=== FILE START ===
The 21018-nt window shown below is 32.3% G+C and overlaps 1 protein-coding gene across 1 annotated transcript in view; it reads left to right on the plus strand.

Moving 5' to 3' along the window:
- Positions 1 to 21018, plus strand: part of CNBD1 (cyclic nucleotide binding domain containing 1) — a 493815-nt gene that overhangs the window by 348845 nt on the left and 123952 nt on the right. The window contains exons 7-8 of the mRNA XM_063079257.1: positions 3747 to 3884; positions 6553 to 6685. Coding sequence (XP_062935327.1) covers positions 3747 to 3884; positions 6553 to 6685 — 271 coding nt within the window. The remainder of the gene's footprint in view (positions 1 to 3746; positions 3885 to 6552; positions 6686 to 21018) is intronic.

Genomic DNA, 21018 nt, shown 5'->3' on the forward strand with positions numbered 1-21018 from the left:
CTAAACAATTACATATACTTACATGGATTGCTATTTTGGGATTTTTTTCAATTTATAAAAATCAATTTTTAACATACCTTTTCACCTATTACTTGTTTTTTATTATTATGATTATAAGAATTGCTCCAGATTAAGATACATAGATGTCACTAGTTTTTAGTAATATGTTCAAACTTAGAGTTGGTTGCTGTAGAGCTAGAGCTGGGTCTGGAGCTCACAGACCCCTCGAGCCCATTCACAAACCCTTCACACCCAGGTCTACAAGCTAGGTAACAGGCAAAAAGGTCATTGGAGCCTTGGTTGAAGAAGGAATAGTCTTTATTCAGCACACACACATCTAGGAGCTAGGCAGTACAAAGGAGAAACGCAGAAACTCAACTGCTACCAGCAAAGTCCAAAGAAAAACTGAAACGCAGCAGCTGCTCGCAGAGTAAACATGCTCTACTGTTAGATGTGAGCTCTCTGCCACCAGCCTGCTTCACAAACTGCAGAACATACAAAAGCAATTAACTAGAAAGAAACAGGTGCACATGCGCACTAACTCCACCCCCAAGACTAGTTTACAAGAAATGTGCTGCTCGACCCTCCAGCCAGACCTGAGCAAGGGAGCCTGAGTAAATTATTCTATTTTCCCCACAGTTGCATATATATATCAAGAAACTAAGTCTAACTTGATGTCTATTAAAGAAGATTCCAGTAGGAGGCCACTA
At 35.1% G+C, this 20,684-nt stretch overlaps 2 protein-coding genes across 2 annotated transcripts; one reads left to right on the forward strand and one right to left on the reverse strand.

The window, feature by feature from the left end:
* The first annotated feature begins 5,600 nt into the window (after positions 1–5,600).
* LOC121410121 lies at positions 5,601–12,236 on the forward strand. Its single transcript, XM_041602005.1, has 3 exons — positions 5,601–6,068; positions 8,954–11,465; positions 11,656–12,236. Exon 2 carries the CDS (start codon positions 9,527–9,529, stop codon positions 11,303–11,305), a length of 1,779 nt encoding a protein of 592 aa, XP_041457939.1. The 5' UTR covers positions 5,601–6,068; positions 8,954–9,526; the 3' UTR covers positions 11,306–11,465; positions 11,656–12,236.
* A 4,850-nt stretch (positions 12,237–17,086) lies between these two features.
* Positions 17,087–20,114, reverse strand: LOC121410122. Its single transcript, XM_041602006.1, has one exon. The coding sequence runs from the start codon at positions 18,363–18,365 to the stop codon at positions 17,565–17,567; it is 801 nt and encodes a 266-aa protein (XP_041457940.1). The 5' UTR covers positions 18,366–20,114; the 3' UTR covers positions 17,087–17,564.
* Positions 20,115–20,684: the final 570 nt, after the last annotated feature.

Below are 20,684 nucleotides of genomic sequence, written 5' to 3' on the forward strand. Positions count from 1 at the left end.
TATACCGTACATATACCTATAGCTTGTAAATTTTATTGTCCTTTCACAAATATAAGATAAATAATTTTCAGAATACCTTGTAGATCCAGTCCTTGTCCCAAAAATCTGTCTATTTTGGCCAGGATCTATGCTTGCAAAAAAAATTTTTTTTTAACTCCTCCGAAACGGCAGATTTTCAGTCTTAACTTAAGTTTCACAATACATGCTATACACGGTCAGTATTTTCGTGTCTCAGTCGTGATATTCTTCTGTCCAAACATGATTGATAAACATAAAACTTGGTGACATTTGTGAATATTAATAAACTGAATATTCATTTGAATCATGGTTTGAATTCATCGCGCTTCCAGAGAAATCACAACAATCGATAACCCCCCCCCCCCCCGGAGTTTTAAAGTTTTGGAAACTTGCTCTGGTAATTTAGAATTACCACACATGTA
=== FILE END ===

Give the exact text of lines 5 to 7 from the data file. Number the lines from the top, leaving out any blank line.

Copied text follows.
CTAAACAATTACATATACTTACATGGATTGCTATTTTGGGATTTTTTTCAATTTATAAAAATCAATTTTTAACATACCTTTTCACCTATTACTTGTTTTTTATTATTATGATTATAAGAATTGCTCCAGATTAAGATACATAGATGTCACTAGTTTTTAGTAATATGTTCAAACTTAGAGTTGGTTGCTGTAGAGCTAGAGCTGGGTCTGGAGCTCACAGACCCCTCGAGCCCATTCACAAACCCTTCACACCCAGGTCTACAAGCTAGGTAACAGGCAAAAAGGTCATTGGAGCCTTGGTTGAAGAAGGAATAGTCTTTATTCAGCACACACACATCTAGGAGCTAGGCAGTACAAAGGAGAAACGCAGAAACTCAACTGCTACCAGCAAAGTCCAAAGAAAAACTGAAACGCAGCAGCTGCTCGCAGAGTAAACATGCTCTACTGTTAGATGTGAGCTCTCTGCCACCAGCCTGCTTCACAAACTGCAGAACATACAAAAGCAATTAACTAGAAAGAAACAGGTGCACATGCGCACTAACTCCACCCCCAAGACTAGTTTACAAGAAATGTGCTGCTCGACCCTCCAGCCAGACCTGAGCAAGGGAGCCTGAGTAAATTATTCTATTTTCCCCACAGTTGCATATATATATCAAGAAACTAAGTCTAACTTGATGTCTATTAAAGAAGATTCCAGTAGGAGGCCACTA
At 35.1% G+C, this 20,684-nt stretch overlaps 2 protein-coding genes across 2 annotated transcripts; one reads left to right on the forward strand and one right to left on the reverse strand.

The window, feature by feature from the left end: